Saturday, April 7, 2012

Back to the Atheism Discussion: On the Nature of Religion

Two of my Facebook friends, Kara Rae Garland and Brian Shaughnessy, have taken exception to some of my earlier statements on atheism.  I was surprised to see they were personally offended by a few of my comments. While I've got an uncommon talent for offending people, I thought I was clear that I had no problem with atheism per se as a belief system.  As with most other belief systems, it can produce reasonably moral behavior if followed by reasonably moral people.  It's also arguably less dangerous than many other belief systems insofar as it emphasizes reason over unquestioning belief in divine authority.  And no matter whose metaphysical conception of the universe is correct, I can hardly imagine the Being whom Bruce Cockburn called "Lord of the Starfields" and "Voice of the Nova" is going to get Hir knickers in a twist because some bipedal primate on a small planet questions Hir existence.

Brian and Kara are both correct in stating that Internet trolls are rather low-hanging fruit, and that there are considerably more sophisticated atheist thinkers whose arguments deserve consideration.  This whole series started out as a response to some Weenie-Waggler atheists discovering Jason Miller's blog. Now it's looking like it's  going to turn into a book-length manuscript in the near future. And so, when I'm done with Melancholia and Lilith's Children I'll probably turn my attention and research efforts to contemporary atheism and (hopefully) give the subject the treatment and respect it deserves.  Until then you can consider these postings to be at best preliminary sketches from a work-not-quite-in-progress.

(I owe Brian a debt of gratitude for introducing me to Stephen Jay Gould's concept of "Nonoverlapping Magisteria." Gould, a nonbeliever, has expressed succinctly one of my main contentions - that there is a place where the realm of science ends and the realm of religion takes over. He also correctly criticizes the issues which have occurred when the two realms get conflated and notes that "Young Earth Creationism" is an American phenomenon which is repudiated by most mainstream Christians. As is the case in many Internet debates, I suspect when the smoke clears both sides will discover they have a good bit more in common than they first imagined).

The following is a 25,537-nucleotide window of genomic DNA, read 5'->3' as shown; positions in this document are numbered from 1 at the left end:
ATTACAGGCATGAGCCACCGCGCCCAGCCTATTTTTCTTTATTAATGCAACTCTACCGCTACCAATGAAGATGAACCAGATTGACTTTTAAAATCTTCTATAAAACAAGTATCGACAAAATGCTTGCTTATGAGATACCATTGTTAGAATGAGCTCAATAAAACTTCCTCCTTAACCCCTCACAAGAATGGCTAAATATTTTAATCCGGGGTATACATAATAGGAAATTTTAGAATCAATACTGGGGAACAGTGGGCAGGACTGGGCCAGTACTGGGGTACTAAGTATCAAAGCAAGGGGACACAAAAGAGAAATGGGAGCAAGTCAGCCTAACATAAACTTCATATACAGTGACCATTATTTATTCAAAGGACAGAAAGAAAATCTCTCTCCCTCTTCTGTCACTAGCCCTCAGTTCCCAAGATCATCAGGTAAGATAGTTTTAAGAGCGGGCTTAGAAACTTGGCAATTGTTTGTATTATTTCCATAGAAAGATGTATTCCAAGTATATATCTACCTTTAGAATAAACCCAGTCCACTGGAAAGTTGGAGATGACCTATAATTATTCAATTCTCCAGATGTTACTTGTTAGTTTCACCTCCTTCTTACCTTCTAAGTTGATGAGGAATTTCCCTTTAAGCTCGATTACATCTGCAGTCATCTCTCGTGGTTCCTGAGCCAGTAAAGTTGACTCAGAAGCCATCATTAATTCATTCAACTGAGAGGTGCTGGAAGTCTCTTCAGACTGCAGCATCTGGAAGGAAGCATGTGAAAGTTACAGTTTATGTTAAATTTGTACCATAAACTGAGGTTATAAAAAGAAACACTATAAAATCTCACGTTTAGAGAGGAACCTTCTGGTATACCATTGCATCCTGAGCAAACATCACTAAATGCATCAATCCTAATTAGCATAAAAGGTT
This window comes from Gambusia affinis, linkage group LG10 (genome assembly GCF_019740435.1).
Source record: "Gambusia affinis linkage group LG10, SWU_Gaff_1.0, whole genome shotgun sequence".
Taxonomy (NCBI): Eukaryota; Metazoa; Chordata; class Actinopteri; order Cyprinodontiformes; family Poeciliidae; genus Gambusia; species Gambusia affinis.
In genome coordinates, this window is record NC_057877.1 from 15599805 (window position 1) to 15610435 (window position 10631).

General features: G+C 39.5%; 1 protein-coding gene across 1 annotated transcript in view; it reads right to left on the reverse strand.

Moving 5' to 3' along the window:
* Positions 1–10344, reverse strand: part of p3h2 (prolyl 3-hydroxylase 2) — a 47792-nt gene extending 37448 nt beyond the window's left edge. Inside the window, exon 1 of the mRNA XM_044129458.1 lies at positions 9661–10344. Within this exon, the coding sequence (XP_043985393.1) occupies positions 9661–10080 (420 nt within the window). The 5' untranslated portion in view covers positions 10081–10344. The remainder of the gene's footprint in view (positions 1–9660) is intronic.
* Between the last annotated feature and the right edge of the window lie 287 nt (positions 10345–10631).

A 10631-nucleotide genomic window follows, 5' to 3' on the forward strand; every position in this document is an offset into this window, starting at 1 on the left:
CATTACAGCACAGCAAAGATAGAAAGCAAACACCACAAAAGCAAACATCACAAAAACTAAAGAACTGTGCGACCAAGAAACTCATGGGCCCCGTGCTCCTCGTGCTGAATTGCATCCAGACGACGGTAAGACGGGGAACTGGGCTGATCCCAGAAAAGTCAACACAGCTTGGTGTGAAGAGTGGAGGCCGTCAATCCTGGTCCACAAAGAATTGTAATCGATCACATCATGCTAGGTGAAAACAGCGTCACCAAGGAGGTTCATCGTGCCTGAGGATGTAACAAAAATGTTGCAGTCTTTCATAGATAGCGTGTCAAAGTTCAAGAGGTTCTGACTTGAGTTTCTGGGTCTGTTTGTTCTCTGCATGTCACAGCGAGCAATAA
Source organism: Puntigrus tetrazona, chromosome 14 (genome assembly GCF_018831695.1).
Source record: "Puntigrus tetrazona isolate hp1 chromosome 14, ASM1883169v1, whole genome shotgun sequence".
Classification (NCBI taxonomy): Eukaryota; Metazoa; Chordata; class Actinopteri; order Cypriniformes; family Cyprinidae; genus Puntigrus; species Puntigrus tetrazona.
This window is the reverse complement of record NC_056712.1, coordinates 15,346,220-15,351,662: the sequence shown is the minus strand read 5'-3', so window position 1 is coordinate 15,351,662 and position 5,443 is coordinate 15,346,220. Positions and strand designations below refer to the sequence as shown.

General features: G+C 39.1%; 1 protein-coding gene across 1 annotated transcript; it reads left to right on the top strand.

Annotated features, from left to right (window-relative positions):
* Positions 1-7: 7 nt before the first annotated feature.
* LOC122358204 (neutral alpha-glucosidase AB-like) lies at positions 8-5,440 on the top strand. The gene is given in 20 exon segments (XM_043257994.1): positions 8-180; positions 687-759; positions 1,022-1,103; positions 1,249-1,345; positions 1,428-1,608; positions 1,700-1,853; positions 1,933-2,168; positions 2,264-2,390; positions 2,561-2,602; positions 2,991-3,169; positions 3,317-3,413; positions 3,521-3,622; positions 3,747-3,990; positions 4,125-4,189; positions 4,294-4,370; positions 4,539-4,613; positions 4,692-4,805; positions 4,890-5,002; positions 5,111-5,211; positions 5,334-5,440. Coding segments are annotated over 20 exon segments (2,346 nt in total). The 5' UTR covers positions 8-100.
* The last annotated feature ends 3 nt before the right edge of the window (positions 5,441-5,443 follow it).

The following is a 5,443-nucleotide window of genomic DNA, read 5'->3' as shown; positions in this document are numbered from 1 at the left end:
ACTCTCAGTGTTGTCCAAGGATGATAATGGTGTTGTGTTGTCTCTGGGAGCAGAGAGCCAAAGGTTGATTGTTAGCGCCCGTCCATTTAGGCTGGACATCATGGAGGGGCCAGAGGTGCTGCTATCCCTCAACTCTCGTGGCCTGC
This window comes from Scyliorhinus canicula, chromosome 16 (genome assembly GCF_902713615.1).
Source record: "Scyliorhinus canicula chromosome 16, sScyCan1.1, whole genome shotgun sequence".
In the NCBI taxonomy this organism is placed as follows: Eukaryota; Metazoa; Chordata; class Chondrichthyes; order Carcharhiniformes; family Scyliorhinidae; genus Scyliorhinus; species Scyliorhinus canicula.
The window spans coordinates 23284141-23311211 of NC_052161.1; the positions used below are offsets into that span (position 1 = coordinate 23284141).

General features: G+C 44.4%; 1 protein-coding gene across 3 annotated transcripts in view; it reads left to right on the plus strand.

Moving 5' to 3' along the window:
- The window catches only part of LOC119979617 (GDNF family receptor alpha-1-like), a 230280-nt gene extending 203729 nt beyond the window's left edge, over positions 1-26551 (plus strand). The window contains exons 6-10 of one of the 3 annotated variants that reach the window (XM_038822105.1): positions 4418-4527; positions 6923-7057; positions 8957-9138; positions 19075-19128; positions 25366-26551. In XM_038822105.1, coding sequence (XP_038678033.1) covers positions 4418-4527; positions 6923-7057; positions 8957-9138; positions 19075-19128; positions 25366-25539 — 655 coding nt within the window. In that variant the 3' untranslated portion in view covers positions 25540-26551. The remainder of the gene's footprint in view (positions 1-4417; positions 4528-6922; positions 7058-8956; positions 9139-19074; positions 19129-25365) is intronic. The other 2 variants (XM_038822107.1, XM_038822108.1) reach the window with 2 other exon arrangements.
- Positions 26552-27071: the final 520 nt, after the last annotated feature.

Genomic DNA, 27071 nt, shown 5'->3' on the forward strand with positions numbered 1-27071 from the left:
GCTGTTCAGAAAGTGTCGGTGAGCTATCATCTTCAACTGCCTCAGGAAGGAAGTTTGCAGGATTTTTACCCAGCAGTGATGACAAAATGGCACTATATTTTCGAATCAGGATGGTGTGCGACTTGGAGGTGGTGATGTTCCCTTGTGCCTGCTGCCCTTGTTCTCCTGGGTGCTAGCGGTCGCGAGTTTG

Brian and Kara both took umbrage with my claim that atheism is a religion.  Brian noted, "As the saying goes, atheism is a religion like not collecting stamps is a hobby." In my earlier post about "True Unbelievers" I listed some of the ways in which Internet troll atheists behave like Dominionist Christians.  But now that we've picked the low-hanging fruit, let's take a look at the word "religion" and see how it applies to the situation at hand.

Many have stated that religion of necessity involves belief in a Supreme Being or Beings.  I earlier provided several counterexamples of religions which do not involve such belief.  And as T. Jeremy Gunn noted in the Harvard Human Rights Journal
One of the many difficulties encountered in reaching a consensus on a legal definition of the term [religion] is that, at root, “no convincing general theory of religion exists.”[20] Three of the principal theories about religion are: first, religion in its metaphysical or theological sense (e.g., the underlying truth of the existence of God, the dharma, etc.); second, religion as it is psychologically experienced by people (e.g., the feelings of the religious believer about divinity or ultimate concerns, the holy, etc.); and third, religion as a cultural or social force (e.g., symbolism that binds a community together or separates it from other communities). Definitions of religion typically begin by assuming one of these three different theoretical approaches.
By all three of those theories, atheism qualifies as a religion.  It is concerned with the underlying truth of the existence of God: it rejects that existence categorically and feels the need to make a public affirmation of (lack of) faith. It involves the feelings of the believer about divinity, the holy, etc. and the perceived dangers of those feelings/beliefs in self and in others. And it binds a community together: one may attend atheist conventions, join atheist forums, and support various atheist organizations and atheist causes.  "Stamp collecting" would only qualify under the third theory, and that marginally. "Not collecting stamps" wouldn't make the grade at all, since to the best of my knowledge there are no organizations which seek to create a community of non-stamp collectors.

I might also add to that the idea of religion as a set of beliefs which shape one's gestalt, one's way of engaging with the world and arranging the various points of data which continually flood our brains.  Beliefs about the existence or nonexistence of Deity/Deities certainly has an effect on the way one perceives the world: so do beliefs of the role of and proper way of engaging with these Deities.   The same New York forest may look very different to an Evangelical Christian who sees the Lord's Creation, a Wiccan who sees the Presence of the Goddess, and an atheist with a degree in botany who sees a biosphere with characteristics common to both Northern Hardwood and Oak-Hickory Forests.

A lack of interest in stamp collecting does not shape our moral and ethical beliefs or our ways of interacting with fellow humans: belief in God/s or lack thereof certainly does.  That shaping may be for good or for ill: one can excuse atrocious behavior or be spurred to exemplary deeds based on religion or on atheism.  But whatever their effects, atheism and theism both shape the individual's worldview in ways which are very different than the effects of stamp collecting on even the most ardent hobbyist.